Oxycodone treats moderate to severe pain. May cause stomach upset and taking it with food may help. May also cause constipation.

Oxycodone Overview


Oxycodone is a prescription medication used to treat moderate to severe pain. This medication belongs to a group of drugs called opioids which work by stopping pain signals made in the brain.

Oxycodone comes in several forms including tablets, capsules, oral solution (liquid), extended-release tablets, and extended-release capsules. It is also found in combination with other medications such as acetaminophen, ibuprofen, and aspirin.

The dose and how often you will take oxycodone will vary depending on the formulation you have been prescribed as well as many other factors. Your dose will be individualized to you. 

Swallow extended-release tablets and capsules whole. Do not crush extended-release forms. 

Common side effects of oxycodone include constipation, nausea, drowsiness, and dizziness. Do not drive or operate heavy machinery until you know how it affects you.

How was your experience with Oxycodone?

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What are you taking Oxycodone for?

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  • Other
  • Pain, Postoperative

How long have you been taking it?

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  • Less than a week
  • A couple weeks
  • A month or so
  • A few months
  • A year or so
  • Two years or more

How well did Oxycodone work for you?

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Oxycodone Cautionary Labels


Uses of Oxycodone

Oxycodone is a prescription medicine used to treat moderate to severe pain for which other treatments have not managed pain well. 

This medication may be prescribed for other uses. Ask your doctor or pharmacist for more information.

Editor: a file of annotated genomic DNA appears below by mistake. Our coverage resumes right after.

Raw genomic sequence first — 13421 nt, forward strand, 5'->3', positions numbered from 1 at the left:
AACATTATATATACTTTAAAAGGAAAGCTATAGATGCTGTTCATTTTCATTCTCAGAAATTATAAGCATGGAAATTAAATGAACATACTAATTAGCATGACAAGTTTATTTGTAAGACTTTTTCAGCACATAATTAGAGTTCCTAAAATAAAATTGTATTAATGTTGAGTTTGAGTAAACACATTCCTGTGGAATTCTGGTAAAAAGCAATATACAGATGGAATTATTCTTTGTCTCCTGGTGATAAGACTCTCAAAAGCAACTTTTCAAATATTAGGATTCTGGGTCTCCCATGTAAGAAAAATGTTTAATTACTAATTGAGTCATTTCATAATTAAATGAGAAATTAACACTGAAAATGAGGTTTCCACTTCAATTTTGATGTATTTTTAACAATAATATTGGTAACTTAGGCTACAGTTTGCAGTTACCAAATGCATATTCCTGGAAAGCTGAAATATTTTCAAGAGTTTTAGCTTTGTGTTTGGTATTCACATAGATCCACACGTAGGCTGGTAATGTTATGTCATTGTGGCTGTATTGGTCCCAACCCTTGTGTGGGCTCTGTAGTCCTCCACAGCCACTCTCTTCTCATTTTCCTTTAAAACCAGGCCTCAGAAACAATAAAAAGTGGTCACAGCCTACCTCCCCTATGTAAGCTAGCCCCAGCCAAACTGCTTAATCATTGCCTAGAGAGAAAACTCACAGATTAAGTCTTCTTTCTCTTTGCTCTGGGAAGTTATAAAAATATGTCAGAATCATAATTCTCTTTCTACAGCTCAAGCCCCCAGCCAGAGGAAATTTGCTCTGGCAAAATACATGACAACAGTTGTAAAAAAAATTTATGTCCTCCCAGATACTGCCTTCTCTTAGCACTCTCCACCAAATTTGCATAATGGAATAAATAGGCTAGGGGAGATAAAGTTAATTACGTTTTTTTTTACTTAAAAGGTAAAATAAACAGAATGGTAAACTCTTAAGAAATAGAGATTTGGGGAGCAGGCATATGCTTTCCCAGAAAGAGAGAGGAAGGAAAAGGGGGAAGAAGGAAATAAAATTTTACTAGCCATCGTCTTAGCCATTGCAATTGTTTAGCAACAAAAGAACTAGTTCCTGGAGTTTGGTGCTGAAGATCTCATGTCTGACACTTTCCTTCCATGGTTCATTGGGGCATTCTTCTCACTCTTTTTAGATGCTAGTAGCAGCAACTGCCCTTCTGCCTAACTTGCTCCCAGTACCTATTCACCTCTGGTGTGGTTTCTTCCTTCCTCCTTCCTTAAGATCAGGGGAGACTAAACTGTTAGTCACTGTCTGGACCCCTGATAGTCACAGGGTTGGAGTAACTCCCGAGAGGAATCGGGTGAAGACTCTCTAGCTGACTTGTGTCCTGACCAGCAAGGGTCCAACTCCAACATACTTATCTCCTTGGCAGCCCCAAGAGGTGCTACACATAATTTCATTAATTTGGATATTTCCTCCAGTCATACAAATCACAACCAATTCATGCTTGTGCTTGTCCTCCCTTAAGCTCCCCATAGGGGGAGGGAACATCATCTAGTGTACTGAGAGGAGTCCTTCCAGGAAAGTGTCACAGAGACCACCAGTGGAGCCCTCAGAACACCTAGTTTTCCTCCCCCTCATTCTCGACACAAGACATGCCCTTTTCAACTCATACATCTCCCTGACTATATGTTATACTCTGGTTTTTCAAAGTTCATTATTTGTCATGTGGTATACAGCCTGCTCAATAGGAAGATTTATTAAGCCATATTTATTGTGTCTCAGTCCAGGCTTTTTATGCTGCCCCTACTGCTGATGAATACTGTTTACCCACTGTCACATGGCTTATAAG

Oxycodone Brand Names

Oxycodone Drug Class

Oxycodone is part of the drug class:

Side Effects of Oxycodone

Serious side effects have been reported. See "Drug Precautions" section.

Common side effects include:

  • nausea
  • constipation
  • vomiting
  • headache
  • itching
  • feeling tired
  • dizziness

This is not a complete list of oxycodone side effects. Ask your doctor or pharmacist for more information.

Tell your healthcare provider if you have any side effect that bothers you or does not go away. 

Call your doctor for medical advice about side effects. You may report side effects to the FDA at 1-800-FDA-1088.

Oxycodone Interactions

Tell your healthcare provider about all the medicines you take, including prescription and non-prescription medicines, vitamins, and herbal supplements. Be especially careful about taking other medicines that make you sleepy such as:

  • pain medicines
  • sleeping pills
  • anxiety medicines
  • antihistamines
  • muscle relaxants
  • anti-depressants
  • tranquilizers
  • anti-nausea medicine
  • alcohol

Additionally, tell your healthcare provider if you take:

  • inhibitors of CYP3A4, such as clarithromycin (Biaxin), indinavir, ritonavir (Norvir), boceprevir (Victrelis), ketoconazole (Nizoral, Extina), itraconazole (Sporanox), posaconazole (Noxafil), nefazodone (Serzone)
  • inducers of CYP3A4, such as carbamazepine (Tegretol, Equetro, Carbatrol), phenobarbital, phenytoin (Dilantin), rifampin (Rifadin), and St. John's Wort